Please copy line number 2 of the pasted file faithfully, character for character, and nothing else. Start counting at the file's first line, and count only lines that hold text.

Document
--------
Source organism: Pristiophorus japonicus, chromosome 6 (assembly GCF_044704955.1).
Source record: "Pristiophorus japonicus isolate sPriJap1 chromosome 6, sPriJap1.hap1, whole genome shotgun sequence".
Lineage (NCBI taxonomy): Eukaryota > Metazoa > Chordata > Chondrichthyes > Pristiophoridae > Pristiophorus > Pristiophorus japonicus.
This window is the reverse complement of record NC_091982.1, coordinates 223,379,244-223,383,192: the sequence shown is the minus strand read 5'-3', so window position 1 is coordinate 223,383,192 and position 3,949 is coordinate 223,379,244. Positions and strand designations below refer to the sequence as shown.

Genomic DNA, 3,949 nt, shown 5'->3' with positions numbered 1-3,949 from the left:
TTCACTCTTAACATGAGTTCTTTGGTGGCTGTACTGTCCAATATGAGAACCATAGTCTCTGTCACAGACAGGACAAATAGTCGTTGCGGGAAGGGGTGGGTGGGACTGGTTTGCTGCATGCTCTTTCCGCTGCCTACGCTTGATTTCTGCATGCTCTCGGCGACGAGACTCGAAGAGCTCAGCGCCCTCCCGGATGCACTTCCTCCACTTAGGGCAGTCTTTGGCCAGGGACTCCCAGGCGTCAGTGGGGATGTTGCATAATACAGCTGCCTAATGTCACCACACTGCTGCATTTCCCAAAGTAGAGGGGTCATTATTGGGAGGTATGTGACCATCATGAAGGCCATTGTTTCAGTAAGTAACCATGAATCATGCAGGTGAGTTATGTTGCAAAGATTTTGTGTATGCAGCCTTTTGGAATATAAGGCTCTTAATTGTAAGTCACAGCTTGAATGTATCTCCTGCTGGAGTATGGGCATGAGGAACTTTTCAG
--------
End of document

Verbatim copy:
Source record: "Pristiophorus japonicus isolate sPriJap1 chromosome 6, sPriJap1.hap1, whole genome shotgun sequence".